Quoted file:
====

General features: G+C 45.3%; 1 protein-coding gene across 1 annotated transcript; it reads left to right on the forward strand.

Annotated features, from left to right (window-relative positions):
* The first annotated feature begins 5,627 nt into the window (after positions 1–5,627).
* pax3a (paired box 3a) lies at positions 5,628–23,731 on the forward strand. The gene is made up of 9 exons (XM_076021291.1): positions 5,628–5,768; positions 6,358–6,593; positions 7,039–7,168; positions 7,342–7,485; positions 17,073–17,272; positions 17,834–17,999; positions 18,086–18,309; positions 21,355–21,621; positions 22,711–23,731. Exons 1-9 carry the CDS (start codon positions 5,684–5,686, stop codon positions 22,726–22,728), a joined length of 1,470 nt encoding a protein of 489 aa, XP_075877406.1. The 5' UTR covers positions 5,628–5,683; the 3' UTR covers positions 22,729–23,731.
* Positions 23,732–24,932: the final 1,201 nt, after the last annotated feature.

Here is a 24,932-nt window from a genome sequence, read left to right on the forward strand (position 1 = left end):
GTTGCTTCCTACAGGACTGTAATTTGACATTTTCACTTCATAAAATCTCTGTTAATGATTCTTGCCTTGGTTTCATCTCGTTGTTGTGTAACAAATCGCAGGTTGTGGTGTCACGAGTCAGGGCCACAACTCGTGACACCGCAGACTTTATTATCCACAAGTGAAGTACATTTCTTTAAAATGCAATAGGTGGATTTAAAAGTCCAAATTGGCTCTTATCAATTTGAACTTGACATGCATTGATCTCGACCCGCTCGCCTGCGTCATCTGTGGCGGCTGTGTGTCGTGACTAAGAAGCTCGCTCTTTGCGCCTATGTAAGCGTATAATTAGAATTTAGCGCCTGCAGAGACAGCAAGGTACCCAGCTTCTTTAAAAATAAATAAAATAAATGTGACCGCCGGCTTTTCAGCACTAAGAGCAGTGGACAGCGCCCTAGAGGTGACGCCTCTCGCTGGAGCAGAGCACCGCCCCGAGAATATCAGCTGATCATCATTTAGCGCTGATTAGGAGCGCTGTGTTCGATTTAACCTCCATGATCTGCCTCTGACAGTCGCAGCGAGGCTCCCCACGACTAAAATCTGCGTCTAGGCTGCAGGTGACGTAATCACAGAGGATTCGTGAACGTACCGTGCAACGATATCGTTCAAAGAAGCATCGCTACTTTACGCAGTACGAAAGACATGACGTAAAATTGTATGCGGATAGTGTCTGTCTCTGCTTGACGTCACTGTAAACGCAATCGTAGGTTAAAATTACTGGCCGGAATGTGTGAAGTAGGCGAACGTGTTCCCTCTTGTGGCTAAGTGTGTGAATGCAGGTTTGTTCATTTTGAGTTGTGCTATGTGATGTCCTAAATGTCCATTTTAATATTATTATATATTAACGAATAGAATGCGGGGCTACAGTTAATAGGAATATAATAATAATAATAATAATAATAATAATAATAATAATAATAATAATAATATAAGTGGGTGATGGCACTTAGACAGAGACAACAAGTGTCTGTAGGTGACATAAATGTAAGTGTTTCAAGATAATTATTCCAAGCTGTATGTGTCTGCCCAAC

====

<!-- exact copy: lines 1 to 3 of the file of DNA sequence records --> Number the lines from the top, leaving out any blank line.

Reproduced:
General features: G+C 45.3%; 1 protein-coding gene across 1 annotated transcript; it reads left to right on the forward strand.

Annotated features, from left to right (window-relative positions):
* The first annotated feature begins 5,627 nt into the window (after positions 1–5,627).